By Michael Goldstein
By Dennis Romero
By Sarah Fenske
By Matthew Mullins
By Patrick Range McDonald
By LA Weekly
By Dennis Romero
By Simone Wilson
It could be different the 20th time around, but the basic result of Disney Hall’s crazy asymmetries is crazy asymmetry. Which is to say that if you sit in the next-to-last row of the auditorium, a mere bassoon reed’s toss from the undulating ceiling, set after set of spruce breakers coming straight at your head, you may feel as if you’ve had your third martini even if you’re sober as a violist.
Also, not to put too fine a point on it, the auditorium is finished with what must be a square kilometer of the kind of blond wood favored by proprietors of extremely expensive Japanese restaurants, which gives the appearance, especially with the skewed chopsticks-in-rice look of the organ pipes, of floating atop the world’s largest sushi bar.
Did I mention Disney Hall is beautiful? It is, sort of, in the nutty way that the Palau is in Barcelona, scrappy Mozart among acres of art nouveau, or even Red Rocks outside Denver, where you can go to see Phish or Yanni amid incredible natural beauty.
But tonight, at the second night of concerts at Disney Hall, something is a little . . . off.
The first piece of the evening, Salonen’s own L.A. Variations, is stuffed with obligatory references to traffic noise, Mexican radio and soundstage swoons, but essentially a bricolage of big-orchestra clichés: Coplandesque bleats, sub-Straussian horn riffing, hard-charging Bartokianisms.
L.A. Variations, with its supple contrabassoon lines, the crisp resonance of the brass, the clean separation of high violin and flute sold the virtues of the hall with the finesse of a high-end stereo salesman pushing a $7,500 pair of speakers.
On paper, John Adams’ The Dharma at Big Sur must have seemed like a great idea, a stew of the neo-Balinese textures of the late California composer Lou Harrison and both the early minimalist technique and the mid-period Sri Camel lyricism of California composer Terry Riley, but the first half of the piece, at least, is mired in the worst sort of 94.7 chinoiserie, in the guise of Tracy Silverman, a true Kenny G. of the electric violin, whose bleats and burps and ululations are reminiscent of the unfortunate East/West experiments the orchestra conducted 30 years ago with poor Ravi Shankar, an essay in hippie mysticism that signals a genteel contempt for the Los Angeles sensibility, whatever it might be.
And then it occurs to me: This is a concert about going to a concert, with a wink that says, “We know you’d rather be home listening to Radiohead — us too.’’ It’s the ironic distance, the mid-’80s aesthetic in which the hall was conceived, in which Gehry was transforming himself from an architect best known locally for his connections in the art scene into an international architect who had absorbed and synthesized the local art scene’s favorite issues. It’s an attempt on behalf of art to make itself “cool” by not taking itself too seriously. It’s a $6.98 CD in $274 million wrapping paper.
Is this to whom that “Wonder-Phil” ad campaign is addressed?
Anyway, thanks for the Lutoslowski Cello Concerto. Awesome. And nice hall, man.
The Gehry EffectThere’s a certain undeniable creative charge to Frank Gehry’s breathtaking Disney Hall. Walking past and under its billowing arcs of metal, I’m besieged by vivid surrealist interpretations — “like a giant baby’s first tossed salad electroplated in chrome.” While public opinion and funding for the hall have waxed and waned over the decade of its glacial erection, I’ve always taken pleasure in it and looked forward to its completion — though even if it had remained a rusting skeleton it would have been the best building on Bunker Hill. As an artwork in and of itself, I can endorse it wholeheartedly. But in a broader cultural perspective I have a few reservations.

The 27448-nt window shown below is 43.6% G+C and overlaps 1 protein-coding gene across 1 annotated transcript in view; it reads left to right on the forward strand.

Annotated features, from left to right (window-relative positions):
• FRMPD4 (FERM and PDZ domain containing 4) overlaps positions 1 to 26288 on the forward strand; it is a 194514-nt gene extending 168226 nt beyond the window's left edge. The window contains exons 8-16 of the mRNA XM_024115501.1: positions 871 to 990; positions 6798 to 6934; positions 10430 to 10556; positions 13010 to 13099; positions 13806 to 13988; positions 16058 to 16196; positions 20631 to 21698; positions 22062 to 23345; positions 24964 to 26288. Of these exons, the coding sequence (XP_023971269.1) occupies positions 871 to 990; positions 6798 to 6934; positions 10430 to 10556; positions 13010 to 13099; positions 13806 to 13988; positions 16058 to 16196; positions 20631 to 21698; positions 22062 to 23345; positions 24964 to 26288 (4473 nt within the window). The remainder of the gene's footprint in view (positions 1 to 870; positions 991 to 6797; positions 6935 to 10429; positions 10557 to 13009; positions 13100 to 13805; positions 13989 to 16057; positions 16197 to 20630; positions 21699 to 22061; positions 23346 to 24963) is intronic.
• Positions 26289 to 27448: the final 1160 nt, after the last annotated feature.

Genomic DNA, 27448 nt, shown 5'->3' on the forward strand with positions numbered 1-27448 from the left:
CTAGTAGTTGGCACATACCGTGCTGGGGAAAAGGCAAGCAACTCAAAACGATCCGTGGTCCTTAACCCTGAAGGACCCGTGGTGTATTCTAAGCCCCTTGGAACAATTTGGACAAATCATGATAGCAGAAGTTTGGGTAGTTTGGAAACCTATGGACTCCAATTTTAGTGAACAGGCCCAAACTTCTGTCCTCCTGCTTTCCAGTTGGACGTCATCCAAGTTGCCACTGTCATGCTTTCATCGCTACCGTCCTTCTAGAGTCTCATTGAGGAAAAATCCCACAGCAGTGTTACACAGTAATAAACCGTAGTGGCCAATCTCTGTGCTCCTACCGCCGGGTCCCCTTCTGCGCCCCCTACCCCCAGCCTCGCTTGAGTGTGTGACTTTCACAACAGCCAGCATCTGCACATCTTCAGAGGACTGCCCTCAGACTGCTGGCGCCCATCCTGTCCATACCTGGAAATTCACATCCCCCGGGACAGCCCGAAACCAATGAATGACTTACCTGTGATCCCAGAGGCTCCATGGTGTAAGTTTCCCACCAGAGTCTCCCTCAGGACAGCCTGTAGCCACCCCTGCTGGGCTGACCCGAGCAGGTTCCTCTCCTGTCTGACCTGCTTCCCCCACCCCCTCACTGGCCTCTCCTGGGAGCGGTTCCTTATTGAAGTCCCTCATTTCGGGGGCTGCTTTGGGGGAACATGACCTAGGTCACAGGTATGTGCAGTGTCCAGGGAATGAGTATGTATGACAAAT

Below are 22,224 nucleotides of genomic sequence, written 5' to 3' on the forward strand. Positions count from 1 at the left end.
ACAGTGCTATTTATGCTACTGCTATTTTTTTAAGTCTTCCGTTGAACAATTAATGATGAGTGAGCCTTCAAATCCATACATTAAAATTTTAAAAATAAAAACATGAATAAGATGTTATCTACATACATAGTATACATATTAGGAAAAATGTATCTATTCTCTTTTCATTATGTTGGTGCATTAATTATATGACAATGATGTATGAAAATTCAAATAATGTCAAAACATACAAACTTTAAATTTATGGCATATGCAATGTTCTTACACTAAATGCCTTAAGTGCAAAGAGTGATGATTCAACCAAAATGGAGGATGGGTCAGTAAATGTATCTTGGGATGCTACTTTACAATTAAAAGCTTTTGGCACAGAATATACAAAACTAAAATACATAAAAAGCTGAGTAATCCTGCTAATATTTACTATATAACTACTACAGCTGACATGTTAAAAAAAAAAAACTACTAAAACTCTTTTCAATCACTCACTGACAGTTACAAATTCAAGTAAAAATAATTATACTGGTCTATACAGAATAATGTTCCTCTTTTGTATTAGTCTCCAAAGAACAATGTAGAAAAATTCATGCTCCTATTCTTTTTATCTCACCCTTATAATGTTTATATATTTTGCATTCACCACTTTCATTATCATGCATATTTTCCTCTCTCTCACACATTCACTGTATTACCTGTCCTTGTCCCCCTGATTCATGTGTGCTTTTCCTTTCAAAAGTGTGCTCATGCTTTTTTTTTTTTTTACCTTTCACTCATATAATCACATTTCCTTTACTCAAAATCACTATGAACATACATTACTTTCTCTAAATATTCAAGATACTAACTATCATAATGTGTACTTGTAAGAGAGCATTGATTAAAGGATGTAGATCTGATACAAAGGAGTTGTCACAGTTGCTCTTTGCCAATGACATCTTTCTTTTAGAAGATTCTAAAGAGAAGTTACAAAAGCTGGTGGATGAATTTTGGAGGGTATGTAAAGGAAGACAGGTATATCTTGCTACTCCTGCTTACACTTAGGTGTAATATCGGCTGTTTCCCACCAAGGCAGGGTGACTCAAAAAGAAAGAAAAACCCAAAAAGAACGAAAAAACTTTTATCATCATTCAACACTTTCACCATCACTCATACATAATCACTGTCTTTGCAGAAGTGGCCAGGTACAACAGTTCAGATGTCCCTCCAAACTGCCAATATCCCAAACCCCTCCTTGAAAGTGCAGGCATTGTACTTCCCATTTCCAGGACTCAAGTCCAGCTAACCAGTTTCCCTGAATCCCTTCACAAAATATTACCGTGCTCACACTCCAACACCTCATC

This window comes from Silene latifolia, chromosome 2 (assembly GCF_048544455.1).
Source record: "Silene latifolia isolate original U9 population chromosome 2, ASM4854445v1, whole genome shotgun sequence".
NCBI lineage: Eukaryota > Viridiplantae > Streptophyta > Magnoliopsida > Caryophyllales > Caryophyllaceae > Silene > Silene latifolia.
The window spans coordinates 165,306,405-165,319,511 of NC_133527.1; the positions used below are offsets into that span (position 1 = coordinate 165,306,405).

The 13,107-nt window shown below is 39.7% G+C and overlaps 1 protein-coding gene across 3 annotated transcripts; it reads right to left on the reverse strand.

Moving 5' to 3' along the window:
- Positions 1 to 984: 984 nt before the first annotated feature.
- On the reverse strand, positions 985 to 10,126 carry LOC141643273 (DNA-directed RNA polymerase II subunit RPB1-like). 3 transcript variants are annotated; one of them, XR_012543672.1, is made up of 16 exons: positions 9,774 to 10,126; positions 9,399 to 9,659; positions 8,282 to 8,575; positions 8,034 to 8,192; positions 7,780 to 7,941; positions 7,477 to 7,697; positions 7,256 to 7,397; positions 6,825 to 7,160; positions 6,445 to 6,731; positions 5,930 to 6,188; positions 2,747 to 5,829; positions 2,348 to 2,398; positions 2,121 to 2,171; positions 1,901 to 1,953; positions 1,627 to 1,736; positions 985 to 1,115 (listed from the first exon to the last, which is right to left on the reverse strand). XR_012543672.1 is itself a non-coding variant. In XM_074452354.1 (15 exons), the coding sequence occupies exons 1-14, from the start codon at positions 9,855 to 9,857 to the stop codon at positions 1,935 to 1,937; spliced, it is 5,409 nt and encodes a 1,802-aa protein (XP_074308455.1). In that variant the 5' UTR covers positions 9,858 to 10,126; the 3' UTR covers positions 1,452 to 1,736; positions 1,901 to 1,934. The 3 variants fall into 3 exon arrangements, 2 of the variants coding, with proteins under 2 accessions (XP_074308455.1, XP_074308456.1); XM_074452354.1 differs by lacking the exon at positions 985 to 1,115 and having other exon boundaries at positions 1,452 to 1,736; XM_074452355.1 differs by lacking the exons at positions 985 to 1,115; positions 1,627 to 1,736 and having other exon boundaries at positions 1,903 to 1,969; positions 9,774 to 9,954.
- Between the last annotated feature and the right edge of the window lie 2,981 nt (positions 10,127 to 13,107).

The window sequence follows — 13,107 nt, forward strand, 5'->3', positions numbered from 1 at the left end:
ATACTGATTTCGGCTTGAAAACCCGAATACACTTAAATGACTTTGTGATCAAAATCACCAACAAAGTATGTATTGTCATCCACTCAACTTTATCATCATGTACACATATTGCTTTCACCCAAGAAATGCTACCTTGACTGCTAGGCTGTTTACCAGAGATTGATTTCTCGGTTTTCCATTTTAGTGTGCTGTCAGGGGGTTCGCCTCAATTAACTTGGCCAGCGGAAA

I already had issues with Frank Gehry’s influence on contemporary culture, even before my neighbor decided it would be pretty hip to tear out the crumbling redwood fence between us and replace it with tacked-up sheets of corrugated galvanized aluminum. Gehry’s own incorporations of bare-ass materials into high-end architectural designs are usually witty and imaginative — and they keep getting better — but the trickle-down effect of several generations of less inventive monument builders has raised ugly to new heights, with cut-and-paste tract homes and cinder-block strip malls festooning their facades with gratuitous fragments of the urban industrial landscape as if to say, “Look at me! I’m postmodern!” Like the vision of the ’80s hadn’t died out but merely gone underground, only to erupt in a thousand coke-fueled points of rain-washed back-alley neon light.
On top of this I have problems with architects (not to mention automobile designers and has-been actresses) taking up space in art museums when some painter or video artist earning, oh, about 10,000 times less a year could have filled the slot. Sure, architects make art, but let them build their own fucking museums. That is to say, if building the museum itself isn’t enough, they can pay to build a second one to display their doodles and laundry lists. Or I guess they can just rent one. Which brings us to “Work in Progress,” Frank Gehry’s enormous MOCA exhibition of sketches and models for a dozen current or failed projects, scheduled to coincide with Disney Hall’s opening. Gehry considers himself the artists’ architect, palling around with the Ferus Gallery bad boys back in the day, and recounting tasty Richard Serra anecdotes in New Yorkerprofiles. His signature aesthetic was always firmly rooted in 1960s sculptural traditions, even as it became perhaps the most widely accepted lingua franca of postmodernism.
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